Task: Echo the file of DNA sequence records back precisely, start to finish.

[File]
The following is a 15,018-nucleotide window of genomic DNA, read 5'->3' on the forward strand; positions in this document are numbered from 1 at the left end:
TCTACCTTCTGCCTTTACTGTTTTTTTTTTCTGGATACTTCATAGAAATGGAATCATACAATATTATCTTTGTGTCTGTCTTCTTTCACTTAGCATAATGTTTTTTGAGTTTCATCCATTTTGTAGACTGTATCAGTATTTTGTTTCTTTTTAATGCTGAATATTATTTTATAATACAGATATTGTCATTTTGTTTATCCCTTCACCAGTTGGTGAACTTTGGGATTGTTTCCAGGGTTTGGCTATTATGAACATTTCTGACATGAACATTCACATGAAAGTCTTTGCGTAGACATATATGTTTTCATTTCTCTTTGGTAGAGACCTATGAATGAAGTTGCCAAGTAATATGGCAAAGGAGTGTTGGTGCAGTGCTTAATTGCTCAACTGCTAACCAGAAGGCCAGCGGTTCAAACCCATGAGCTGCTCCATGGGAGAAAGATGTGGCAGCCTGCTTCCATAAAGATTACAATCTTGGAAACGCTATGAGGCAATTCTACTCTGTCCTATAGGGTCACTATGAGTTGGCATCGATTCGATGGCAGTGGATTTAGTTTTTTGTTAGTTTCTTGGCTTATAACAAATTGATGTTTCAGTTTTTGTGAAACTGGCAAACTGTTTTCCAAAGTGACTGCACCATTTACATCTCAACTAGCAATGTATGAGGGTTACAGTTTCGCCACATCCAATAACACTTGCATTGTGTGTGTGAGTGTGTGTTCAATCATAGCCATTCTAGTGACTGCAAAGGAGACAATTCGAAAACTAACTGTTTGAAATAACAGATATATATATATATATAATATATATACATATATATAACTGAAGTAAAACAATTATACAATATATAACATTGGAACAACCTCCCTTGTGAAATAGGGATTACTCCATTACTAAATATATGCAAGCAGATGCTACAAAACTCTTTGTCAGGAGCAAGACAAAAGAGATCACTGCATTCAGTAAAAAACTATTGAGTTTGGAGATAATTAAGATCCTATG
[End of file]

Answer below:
The following is a 15,018-nucleotide window of genomic DNA, read 5'->3' on the forward strand; positions in this document are numbered from 1 at the left end:
TCTACCTTCTGCCTTTACTGTTTTTTTTTTCTGGATACTTCATAGAAATGGAATCATACAATATTATCTTTGTGTCTGTCTTCTTTCACTTAGCATAATGTTTTTTGAGTTTCATCCATTTTGTAGACTGTATCAGTATTTTGTTTCTTTTTAATGCTGAATATTATTTTATAATACAGATATTGTCATTTTGTTTATCCCTTCACCAGTTGGTGAACTTTGGGATTGTTTCCAGGGTTTGGCTATTATGAACATTTCTGACATGAACATTCACATGAAAGTCTTTGCGTAGACATATATGTTTTCATTTCTCTTTGGTAGAGACCTATGAATGAAGTTGCCAAGTAATATGGCAAAGGAGTGTTGGTGCAGTGCTTAATTGCTCAACTGCTAACCAGAAGGCCAGCGGTTCAAACCCATGAGCTGCTCCATGGGAGAAAGATGTGGCAGCCTGCTTCCATAAAGATTACAATCTTGGAAACGCTATGAGGCAATTCTACTCTGTCCTATAGGGTCACTATGAGTTGGCATCGATTCGATGGCAGTGGATTTAGTTTTTTGTTAGTTTCTTGGCTTATAACAAATTGATGTTTCAGTTTTTGTGAAACTGGCAAACTGTTTTCCAAAGTGACTGCACCATTTACATCTCAACTAGCAATGTATGAGGGTTACAGTTTCGCCACATCCAATAACACTTGCATTGTGTGTGTGAGTGTGTGTTCAATCATAGCCATTCTAGTGACTGCAAAGGAGACAATTCGAAAACTAACTGTTTGAAATAACAGATATATATATATATATAATATATATACATATATATAACTGAAGTAAAACAATTATACAATATATAACATTGGAACAACCTCCCTTGTGAAATAGGGATTACTCCATTACTAAATATATGCAAGCAGATGCTACAAAACTCTTTGTCAGGAGCAAGACAAAAGAGATCACTGCATTCAGTAAAAAACTATTGAGTTTGGAGATAATTAAGATCCTATG